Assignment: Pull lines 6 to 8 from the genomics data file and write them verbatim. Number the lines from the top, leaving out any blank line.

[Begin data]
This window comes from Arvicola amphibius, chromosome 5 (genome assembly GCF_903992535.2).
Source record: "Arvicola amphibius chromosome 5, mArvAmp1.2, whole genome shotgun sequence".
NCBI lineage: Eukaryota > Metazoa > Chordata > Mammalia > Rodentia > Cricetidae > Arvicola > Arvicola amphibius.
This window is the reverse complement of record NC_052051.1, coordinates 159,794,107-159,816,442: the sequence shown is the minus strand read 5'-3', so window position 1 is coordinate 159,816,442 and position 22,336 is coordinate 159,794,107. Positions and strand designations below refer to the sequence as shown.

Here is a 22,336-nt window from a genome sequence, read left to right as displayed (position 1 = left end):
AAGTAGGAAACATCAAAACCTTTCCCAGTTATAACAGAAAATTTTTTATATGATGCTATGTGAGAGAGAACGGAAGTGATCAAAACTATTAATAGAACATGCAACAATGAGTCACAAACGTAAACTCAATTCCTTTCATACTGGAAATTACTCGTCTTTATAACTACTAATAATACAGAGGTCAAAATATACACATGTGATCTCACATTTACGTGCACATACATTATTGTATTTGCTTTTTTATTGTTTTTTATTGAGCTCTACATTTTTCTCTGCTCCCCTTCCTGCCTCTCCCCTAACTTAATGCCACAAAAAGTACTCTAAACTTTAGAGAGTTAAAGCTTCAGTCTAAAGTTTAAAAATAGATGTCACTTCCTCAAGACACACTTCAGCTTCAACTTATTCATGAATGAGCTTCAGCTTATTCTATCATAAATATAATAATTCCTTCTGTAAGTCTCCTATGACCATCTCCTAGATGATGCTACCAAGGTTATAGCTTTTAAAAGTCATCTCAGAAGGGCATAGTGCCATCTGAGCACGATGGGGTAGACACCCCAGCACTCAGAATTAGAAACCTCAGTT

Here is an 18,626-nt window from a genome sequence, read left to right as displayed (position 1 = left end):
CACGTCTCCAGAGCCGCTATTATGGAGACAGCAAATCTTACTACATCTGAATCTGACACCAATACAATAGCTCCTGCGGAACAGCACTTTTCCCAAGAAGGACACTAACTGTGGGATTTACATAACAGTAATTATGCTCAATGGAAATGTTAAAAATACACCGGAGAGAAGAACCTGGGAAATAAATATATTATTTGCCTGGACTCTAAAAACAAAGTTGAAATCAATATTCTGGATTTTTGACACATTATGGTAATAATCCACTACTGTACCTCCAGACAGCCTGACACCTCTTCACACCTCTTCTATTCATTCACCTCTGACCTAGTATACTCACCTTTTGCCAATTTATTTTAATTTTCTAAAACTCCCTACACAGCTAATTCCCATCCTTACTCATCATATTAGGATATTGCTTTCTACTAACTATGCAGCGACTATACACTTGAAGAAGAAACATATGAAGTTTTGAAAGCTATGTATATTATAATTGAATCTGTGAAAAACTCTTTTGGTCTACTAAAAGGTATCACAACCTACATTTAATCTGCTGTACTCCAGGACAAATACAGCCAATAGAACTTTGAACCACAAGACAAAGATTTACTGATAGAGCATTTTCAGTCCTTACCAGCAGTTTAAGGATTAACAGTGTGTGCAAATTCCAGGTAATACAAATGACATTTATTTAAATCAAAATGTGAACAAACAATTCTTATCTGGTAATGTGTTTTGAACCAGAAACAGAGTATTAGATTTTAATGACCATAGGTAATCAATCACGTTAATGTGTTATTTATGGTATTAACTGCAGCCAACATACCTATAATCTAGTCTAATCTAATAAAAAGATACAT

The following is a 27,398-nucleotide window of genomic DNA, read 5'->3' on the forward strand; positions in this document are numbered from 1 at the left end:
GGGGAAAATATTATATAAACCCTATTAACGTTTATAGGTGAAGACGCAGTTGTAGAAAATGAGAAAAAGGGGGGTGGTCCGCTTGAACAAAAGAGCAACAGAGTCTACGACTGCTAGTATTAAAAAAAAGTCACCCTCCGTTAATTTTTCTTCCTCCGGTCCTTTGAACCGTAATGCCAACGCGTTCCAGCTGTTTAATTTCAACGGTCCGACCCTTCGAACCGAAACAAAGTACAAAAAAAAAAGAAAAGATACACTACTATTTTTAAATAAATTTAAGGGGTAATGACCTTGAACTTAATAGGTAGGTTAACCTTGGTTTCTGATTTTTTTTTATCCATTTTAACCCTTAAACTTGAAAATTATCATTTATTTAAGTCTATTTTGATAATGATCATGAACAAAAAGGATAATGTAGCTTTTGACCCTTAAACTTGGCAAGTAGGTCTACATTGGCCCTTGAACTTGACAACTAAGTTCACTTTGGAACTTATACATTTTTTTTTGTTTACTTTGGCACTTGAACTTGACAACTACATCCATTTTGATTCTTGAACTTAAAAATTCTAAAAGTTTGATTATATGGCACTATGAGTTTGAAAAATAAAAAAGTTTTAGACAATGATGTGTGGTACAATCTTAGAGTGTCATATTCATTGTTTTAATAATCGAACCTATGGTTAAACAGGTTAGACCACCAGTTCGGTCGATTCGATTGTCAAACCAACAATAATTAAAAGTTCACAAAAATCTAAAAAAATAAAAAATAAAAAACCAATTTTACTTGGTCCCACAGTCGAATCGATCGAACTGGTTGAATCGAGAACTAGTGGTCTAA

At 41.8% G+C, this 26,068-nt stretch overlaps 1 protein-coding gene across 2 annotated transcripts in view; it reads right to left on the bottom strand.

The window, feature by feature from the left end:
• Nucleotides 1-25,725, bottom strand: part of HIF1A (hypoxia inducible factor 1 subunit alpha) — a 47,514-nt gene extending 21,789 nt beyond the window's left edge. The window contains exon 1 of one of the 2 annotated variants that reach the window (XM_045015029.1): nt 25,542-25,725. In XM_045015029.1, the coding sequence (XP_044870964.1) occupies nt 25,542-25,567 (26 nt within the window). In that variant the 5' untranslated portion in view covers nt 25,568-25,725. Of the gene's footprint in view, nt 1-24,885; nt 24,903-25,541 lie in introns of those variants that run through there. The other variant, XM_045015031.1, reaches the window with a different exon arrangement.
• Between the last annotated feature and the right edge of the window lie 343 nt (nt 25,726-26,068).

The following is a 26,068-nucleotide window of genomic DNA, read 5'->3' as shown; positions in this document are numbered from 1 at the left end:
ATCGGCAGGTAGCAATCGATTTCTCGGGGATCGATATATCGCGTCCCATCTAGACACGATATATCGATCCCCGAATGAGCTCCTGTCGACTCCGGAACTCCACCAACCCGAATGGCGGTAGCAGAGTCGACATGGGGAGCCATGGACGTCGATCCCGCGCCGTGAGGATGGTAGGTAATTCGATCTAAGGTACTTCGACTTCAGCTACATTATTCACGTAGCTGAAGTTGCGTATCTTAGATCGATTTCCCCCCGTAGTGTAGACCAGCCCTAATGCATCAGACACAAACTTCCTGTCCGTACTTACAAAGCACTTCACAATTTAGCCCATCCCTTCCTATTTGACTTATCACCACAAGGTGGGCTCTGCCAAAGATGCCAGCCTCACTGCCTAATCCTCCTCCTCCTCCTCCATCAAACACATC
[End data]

AAGTAGGAAACATCAAAACCTTTCCCAGTTATAACAGAAAATTTTTTATATGATGCTATGTGAGAGAGAACGGAAGTGATCAAAACTATTAATAGAACATGCAACAATGAGTCACAAACGTAAACTCAATTCCTTTCATACTGGAAATTACTCGTCTTTATAACTACTAATAATACAGAGGTCAAAATATACACATGTGATCTCACATTTACGTGCACATACATTATTGTATTTGCTTTTTTATTGTTTTTTATTGAGCTCTACATTTTTCTCTGCTCCCCTTCCTGCCTCTCCCCTAACTTAATGCCACAAAAAGTACTCTAAACTTTAGAGAGTTAAAGCTTCAGTCTAAAGTTTAAAAATAGATGTCACTTCCTCAAGACACACTTCAGCTTCAACTTATTCATGAATGAGCTTCAGCTTATTCTATCATAAATATAATAATTCCTTCTGTAAGTCTCCTATGACCATCTCCTAGATGATGCTACCAAGGTTATAGCTTTTAAAAGTCATCTCAGAAGGGCATAGTGCCATCTGAGCACGATGGGGTAGACACCCCAGCACTCAGAATTAGAAACCTCAGTT

Here is an 18,626-nt window from a genome sequence, read left to right as displayed (position 1 = left end):
CACGTCTCCAGAGCCGCTATTATGGAGACAGCAAATCTTACTACATCTGAATCTGACACCAATACAATAGCTCCTGCGGAACAGCACTTTTCCCAAGAAGGACACTAACTGTGGGATTTACATAACAGTAATTATGCTCAATGGAAATGTTAAAAATACACCGGAGAGAAGAACCTGGGAAATAAATATATTATTTGCCTGGACTCTAAAAACAAAGTTGAAATCAATATTCTGGATTTTTGACACATTATGGTAATAATCCACTACTGTACCTCCAGACAGCCTGACACCTCTTCACACCTCTTCTATTCATTCACCTCTGACCTAGTATACTCACCTTTTGCCAATTTATTTTAATTTTCTAAAACTCCCTACACAGCTAATTCCCATCCTTACTCATCATATTAGGATATTGCTTTCTACTAACTATGCAGCGACTATACACTTGAAGAAGAAACATATGAAGTTTTGAAAGCTATGTATATTATAATTGAATCTGTGAAAAACTCTTTTGGTCTACTAAAAGGTATCACAACCTACATTTAATCTGCTGTACTCCAGGACAAATACAGCCAATAGAACTTTGAACCACAAGACAAAGATTTACTGATAGAGCATTTTCAGTCCTTACCAGCAGTTTAAGGATTAACAGTGTGTGCAAATTCCAGGTAATACAAATGACATTTATTTAAATCAAAATGTGAACAAACAATTCTTATCTGGTAATGTGTTTTGAACCAGAAACAGAGTATTAGATTTTAATGACCATAGGTAATCAATCACGTTAATGTGTTATTTATGGTATTAACTGCAGCCAACATACCTATAATCTAGTCTAATCTAATAAAAAGATACAT